Fstoppers Server Setup: How Did We Do It?

Fstoppers Server Setup: How Did We Do It?

As some of you may have already known, we were off to somewhat of a rocky start when we launched this new website. For a recap: we ran into a few load issues right before our switchover deadline, so we decided to postpone the launch for nearly 22 hours before launching it again. We have been monitoring the servers very closely and working nonstop to squish all the bugs ever since. Now that the dust has settled, I'd like to talk to you guys about how we set up our servers on Amazon Web Services - the cloud.

This post may get a bit technical, so please to skip to the next one if you don't have any experience with system engineering.

When Patrick and and Lee told me they wanted to create a new website where we would get thousands of people sign up and use the Community daily, I knew our then-existing dedicated server setup wasn't going to cut it. Given that it'd need to scale based on the usage, the only thing that would fit bill would be AWS.

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With AWS EC2, you can essentially set up your webserver farm so that it'd scale out when there's a lot of traffic, and scale back in when the traffic dies down (more on this later). AWS also offers other services like Virtual Private Cloud (VPC), Relational Database Service (RDS), Elastic Load Balancer (ELB), Route 53, ElastiCache, Simple Storage Service (S3), and Simple Email Service (SES) - all the things we ever need to run a website. Here's a quick rundown of what each service does:

- VPC: when you sign up for an AWS account and start using the service, Amazon automatically creates a VPC and assigns it to you, with your own subnet. Our subnet mask is 255.255.0.0/16 (yes, that's 65536 possible internal IPs). Basically, this is like being able to access all the computers in your home network or company. Pretty neat.

- RDS: we use MySQL for our website, so this is a must. With the help of AWS Security Groups, we can set this up so that only our EC2 instances (aka servers) can access our RDS instance. RDS is scalable. Right now, we're running on one m3.large instance.

- ELB: we're running a multi-webserver setup, so this is a must. Incoming internet traffic will be routed to one of the instances, Round-robin style. Each of you will be assigned a "sticky" cookie that would make you stick onto an instance for an hour from your last visit.

- Route 53: since AWS ELB can only be accessed using a CNAME, we have to use AWS Route 53 as our nameserver. Basically, our root DNS record (@) for our top level domain (fstoppers.com) has to point to a CNAME, which is illegal (unless of course we use Cloudflare). When using Route 53, Amazon has the ability to point our root record to an alias, which is a CNAME. The only downside with this is the time-to-live for the record very short, which isn't a very huge deal.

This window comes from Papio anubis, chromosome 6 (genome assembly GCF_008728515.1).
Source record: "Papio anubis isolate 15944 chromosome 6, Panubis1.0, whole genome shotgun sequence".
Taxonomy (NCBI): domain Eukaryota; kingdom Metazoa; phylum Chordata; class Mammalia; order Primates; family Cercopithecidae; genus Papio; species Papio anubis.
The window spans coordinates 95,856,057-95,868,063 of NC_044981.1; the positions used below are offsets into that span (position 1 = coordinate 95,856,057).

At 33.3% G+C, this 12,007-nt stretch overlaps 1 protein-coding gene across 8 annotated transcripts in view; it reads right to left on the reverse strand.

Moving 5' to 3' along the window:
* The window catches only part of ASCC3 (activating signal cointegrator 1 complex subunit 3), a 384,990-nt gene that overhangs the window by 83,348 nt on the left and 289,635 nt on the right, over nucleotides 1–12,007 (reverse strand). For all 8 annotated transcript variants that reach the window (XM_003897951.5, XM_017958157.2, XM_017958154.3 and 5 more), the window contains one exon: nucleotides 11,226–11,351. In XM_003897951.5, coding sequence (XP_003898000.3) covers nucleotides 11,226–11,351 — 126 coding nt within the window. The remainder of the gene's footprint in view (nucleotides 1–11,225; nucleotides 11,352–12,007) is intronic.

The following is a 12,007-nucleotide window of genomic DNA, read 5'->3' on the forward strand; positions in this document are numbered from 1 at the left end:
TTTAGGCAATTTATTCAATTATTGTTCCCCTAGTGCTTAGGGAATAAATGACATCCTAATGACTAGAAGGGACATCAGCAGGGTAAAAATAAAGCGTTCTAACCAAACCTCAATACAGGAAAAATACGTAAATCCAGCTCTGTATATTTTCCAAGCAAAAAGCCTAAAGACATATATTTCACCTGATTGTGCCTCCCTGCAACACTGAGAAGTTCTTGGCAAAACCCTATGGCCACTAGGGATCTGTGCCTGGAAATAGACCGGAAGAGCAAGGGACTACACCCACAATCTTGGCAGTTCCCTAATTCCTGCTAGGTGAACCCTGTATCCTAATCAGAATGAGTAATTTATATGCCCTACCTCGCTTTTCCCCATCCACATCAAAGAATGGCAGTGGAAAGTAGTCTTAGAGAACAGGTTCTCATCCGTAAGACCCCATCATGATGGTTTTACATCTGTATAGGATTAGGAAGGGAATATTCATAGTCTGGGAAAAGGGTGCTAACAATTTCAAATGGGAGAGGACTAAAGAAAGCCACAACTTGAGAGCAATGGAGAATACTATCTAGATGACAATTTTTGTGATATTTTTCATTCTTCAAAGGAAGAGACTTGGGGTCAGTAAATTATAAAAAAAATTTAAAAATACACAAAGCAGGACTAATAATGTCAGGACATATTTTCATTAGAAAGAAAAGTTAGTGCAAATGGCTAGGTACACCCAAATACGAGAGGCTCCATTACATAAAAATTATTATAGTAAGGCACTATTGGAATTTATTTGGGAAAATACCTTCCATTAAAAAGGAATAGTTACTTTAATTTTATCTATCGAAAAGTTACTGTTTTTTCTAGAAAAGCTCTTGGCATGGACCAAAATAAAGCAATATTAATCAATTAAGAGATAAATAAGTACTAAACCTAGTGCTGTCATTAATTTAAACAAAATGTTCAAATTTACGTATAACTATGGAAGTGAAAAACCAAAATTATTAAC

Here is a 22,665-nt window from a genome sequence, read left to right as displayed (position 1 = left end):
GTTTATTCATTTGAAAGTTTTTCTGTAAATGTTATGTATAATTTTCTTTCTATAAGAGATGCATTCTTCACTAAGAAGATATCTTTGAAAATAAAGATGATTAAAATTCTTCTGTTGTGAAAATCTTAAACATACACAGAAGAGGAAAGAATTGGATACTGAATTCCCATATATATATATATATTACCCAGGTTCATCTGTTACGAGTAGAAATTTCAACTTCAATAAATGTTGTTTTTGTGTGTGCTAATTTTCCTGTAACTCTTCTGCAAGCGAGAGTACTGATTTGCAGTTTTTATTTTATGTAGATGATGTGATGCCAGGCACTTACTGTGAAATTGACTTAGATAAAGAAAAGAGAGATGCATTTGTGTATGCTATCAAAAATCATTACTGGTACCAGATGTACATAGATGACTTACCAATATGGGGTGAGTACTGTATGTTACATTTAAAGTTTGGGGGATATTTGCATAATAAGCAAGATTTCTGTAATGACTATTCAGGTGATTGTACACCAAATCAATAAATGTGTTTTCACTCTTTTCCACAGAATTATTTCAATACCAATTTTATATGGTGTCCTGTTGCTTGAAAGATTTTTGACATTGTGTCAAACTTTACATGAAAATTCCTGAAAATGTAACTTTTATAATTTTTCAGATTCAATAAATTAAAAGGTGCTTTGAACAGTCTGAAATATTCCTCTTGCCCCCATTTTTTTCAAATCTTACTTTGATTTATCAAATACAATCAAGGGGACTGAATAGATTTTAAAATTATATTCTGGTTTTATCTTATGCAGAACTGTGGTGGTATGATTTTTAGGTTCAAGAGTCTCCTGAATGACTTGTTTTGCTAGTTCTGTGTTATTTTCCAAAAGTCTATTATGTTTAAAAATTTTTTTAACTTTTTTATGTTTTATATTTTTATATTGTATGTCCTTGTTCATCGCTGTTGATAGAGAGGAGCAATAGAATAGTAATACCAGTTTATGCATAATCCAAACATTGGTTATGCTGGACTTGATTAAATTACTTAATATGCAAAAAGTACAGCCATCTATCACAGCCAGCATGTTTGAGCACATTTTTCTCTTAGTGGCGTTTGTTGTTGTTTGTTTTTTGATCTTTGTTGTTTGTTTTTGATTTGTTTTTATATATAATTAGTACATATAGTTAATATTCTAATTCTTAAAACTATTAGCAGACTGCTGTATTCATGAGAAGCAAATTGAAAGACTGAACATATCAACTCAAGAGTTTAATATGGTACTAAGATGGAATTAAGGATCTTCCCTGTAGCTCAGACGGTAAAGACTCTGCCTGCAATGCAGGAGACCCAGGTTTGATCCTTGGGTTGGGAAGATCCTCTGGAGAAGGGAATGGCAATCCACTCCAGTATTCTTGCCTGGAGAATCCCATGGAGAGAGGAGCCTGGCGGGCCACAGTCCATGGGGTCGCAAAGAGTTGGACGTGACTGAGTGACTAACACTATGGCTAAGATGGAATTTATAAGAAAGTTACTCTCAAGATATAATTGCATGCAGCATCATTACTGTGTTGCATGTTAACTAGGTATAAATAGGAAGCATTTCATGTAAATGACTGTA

- ElastiCache: we use memcaches for our website - one for sessions, and one for content (by the way, if you sometimes get logged out when you come back to our website, it may be because we had to restart our session cache while pushing out new code). You simply can't run a website this big without cache. AWS ElastiCache is scalable. Right now,we're running on 1x m1.medium and 2x m1.small.

- SES: when you set up your webservers on AWS EC2, you have to keep in mind that these instances come and go, and so do their IP addresses. For any entity to send out emails as coming from a permitted sender, you have to set up your reverse DNS with your ISP so that when an email provider looks up, for example, jimbob@fstoppers.com, fstoppers.com has to resolve to a static IP. Since our IP addresses are dynamic on EC2, that can't happen. SES is a solution for this case. SES is free when you send below 2000 emails a day, and those emails must come from EC2 instances. Just make sure you create your DKIM and SPF records!

- S3: all of existing images from the old server have been migrated to S3, and all the new ones that are uploaded by our writers and users will be saved on S3.

- EC2: basically, you can create and destroy any servers with only a few clicks on their console. With our current set up, we would work on our development environment. Once the code has been tested, we would then deploy it to our production server. The deploying process goes something like this: save our work, shutdown the instance, create Amazon Machine Image (AMI) based on the development instance, create new production instances based on the newly created AMI, add new production instances to ELB, remove existing instances. Right now we're running on 2 of m3.xlarge instances.

As you can see, things may get a bit tricky when these instances come and go. First, we have to assume that nothing will ever be saved on those instances. We may need direct access to get on those instances to inspect the logs at times, but images and other media files will have to stay on S3.

Also, since these instances only talk to the ELB, every traffic will look like they come from one source. We had to hack the web service to display the correct source.

AWS ELB also supports SSL, so all of our encrypted HTTPS traffic will be decrypted at the ELB, and then routed to the instances. We plan on rolling out HTTPS-everywhere in the near future. Right now, we're still focusing on fixing bugs that have been reported by our users in the Facebook group.